Hospital re-verified as Level 1 Trauma Center by the American College of Surgeons
MAYWOOD, Ill. -- Loyola University Medical Center has been re-verified as a Level 1 Trauma Center, a hospital that meets all the emergency medical standards to care for patients who suffer life-threatening injuries in Illinois, according to the America College of Surgeons (ACS).
Loyola is the only hospital in the state, and one of the few hospitals in the nation, to receive such distinction from that prestigious organization. The re-verification process confirms that Loyola has the full contingent of multidisciplinary resources needed to care for all types of injuries 24 hours a day, seven days a week, according to the ACS, which recently reviewed the hospital facility and its trauma care delivery. The ACS, a respected professional organization with more than 72,000 members, establishes national guidelines for trauma care in the United States.
Key elements of Level I trauma care include rapid access to surgeons, nurses and staff with specialized knowledge and competency in trauma management, as well as access to the specialties of orthopedic surgery, neurosurgery, clinical dietetics, respiratory therapy, anesthesiology, emergency medicine, radiology and critical care. Immediate availability of resources such as operating rooms, ICUs, CT scanners and other sophisticated equipment are also essential. Other important attributes include commitment to trauma prevention education, teaching and research.
"At Loyola, we are committed to being among the leaders in advancing and advocating excellence in trauma care, and our re-verification as a Level 1 Trauma Center by the ACS is proof of that commitment," said Dr. Thomas Esposito, professor of surgery and chief of the division of trauma, surgical critical care and burns in the department of surgery, Loyola University Chicago Stritch School of Medicine in Maywood. "We continually monitor our performance and look for ways to improve it as a team functioning in a systematic way."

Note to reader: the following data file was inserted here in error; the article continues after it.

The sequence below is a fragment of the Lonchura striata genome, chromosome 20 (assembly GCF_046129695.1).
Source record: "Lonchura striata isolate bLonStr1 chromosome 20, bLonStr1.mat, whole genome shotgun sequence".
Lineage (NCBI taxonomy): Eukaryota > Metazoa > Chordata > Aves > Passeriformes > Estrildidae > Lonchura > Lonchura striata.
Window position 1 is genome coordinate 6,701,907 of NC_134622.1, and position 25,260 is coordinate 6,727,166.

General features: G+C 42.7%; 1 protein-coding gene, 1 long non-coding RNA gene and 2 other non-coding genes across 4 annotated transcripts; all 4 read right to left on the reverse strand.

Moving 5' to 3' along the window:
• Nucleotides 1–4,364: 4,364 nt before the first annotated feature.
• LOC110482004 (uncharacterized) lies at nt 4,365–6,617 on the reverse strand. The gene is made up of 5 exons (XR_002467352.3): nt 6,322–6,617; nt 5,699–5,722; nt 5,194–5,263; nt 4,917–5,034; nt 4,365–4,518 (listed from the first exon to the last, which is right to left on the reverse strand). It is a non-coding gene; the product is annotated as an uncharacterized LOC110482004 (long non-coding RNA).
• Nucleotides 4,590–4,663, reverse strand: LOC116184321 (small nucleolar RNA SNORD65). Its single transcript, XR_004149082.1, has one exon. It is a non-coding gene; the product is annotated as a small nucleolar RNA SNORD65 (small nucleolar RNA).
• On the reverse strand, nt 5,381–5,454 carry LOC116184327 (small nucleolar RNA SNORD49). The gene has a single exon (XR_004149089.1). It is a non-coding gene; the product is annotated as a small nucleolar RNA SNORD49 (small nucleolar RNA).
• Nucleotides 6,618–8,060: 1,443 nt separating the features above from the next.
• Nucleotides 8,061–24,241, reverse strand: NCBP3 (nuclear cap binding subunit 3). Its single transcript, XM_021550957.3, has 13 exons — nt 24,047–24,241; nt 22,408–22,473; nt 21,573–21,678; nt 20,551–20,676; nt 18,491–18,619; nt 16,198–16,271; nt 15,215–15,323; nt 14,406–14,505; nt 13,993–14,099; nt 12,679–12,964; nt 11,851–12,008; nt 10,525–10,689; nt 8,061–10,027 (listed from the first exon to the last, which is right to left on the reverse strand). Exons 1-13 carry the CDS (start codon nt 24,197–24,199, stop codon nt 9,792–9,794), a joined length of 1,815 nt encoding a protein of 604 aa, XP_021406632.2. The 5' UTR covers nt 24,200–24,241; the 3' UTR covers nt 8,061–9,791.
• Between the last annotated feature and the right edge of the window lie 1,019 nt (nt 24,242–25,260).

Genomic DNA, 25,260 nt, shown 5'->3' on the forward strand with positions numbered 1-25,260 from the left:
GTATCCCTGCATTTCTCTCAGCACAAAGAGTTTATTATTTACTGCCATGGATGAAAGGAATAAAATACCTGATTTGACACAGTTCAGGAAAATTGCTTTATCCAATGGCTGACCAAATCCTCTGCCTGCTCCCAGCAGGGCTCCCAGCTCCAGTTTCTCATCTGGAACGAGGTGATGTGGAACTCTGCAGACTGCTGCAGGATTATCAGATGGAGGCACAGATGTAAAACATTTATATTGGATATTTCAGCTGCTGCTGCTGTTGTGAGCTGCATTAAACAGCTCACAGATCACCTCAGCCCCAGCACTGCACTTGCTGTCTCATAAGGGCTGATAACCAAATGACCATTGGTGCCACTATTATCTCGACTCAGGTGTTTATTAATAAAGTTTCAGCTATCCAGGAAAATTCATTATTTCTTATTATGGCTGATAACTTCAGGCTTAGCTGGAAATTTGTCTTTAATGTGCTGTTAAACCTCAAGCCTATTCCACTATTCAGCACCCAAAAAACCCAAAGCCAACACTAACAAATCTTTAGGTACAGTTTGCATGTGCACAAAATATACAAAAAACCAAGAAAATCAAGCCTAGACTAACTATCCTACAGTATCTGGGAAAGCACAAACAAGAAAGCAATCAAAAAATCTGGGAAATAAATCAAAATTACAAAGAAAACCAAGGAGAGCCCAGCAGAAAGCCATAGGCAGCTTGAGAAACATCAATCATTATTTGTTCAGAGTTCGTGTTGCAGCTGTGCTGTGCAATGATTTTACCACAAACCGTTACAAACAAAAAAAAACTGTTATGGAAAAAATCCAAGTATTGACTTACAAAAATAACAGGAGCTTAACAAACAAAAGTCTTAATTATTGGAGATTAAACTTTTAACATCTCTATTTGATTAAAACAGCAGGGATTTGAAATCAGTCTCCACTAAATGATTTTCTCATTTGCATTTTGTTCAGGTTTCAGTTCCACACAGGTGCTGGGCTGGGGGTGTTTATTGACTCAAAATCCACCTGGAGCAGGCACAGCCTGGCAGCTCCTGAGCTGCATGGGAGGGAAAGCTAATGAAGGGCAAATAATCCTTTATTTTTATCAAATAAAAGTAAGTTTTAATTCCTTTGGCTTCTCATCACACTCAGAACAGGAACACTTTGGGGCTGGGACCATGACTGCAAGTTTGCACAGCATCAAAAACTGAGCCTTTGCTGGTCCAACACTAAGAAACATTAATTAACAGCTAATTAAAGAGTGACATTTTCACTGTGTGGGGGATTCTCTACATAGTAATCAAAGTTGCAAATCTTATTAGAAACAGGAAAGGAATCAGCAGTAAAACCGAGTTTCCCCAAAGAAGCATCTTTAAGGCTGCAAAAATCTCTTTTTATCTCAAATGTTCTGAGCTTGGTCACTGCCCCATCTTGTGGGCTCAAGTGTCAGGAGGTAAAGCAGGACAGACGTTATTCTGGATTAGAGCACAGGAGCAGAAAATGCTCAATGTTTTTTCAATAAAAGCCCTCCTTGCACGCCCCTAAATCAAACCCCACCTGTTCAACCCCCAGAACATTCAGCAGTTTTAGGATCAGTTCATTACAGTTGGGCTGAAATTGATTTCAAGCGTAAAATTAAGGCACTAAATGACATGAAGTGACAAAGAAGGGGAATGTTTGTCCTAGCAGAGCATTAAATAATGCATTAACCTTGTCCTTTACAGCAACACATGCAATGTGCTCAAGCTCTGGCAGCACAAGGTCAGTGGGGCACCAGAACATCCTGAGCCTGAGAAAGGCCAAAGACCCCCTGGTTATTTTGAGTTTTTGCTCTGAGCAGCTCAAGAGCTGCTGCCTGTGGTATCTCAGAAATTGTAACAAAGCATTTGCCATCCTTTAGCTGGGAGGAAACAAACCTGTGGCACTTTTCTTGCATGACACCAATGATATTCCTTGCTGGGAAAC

The verification by the ACS is recognition of Loyola's ability to manage the entire spectrum of injuries, from the minor to the most serious and complex, including mass casualties, from admission to discharge. It's also an indicator of the high quality of care trauma patients receive in Loyola's intensive care units, Burn Center and general floors as well as its follow-up services.
"I'm pleased, though not surprised, that the American College of Surgeons has again bestowed this distinguished commendation on our medical center," said Dr. Paul K. Whelton, MSc, president and CEO, Loyola University Health System. "It's a clear acknowledgement of our commitment to providing only the highest in critical care for Chicago, and the entire region if called upon."
The ACS verification is in addition to Loyola's designation as a Level I Trauma Center by the Illinois Department of Public Health (IDPH). Loyola is also an American Burn Association/ACS verified burn center that provides the same high standard of care to people who are burned. The burn center is directed by Dr. Richard Gamelli, dean, Stritch School of Medicine.
The verification is granted after a meticulous on-site review of the hospital is conducted by a team of surgeons considered experts in the field of trauma care. The team visited Loyola in May to review the entire scope function. The Level I verification is valid through 2012.
Trauma centers in the United States can voluntarily apply to be verified by the ACS, which identifies four levels of Trauma Centers (I, II, III, IV). Illinois has two levels of designations, I and II, and pediatric I and II. While proud of its recognition by both bodies, ACS verification is considered the most standardized and stringent method of facility categorization in the field of trauma surgery.
Loyola is also the command hospital for the 14 Chicago area hospitals that comprise Region 8 of the Illinois Emergency Medical Services/Trauma System. In this capacity it coordinates regional training for, and provides a majority of the care in the event of, a major terrorist attack, natural disaster or other mass casualty incidents in the region or the state.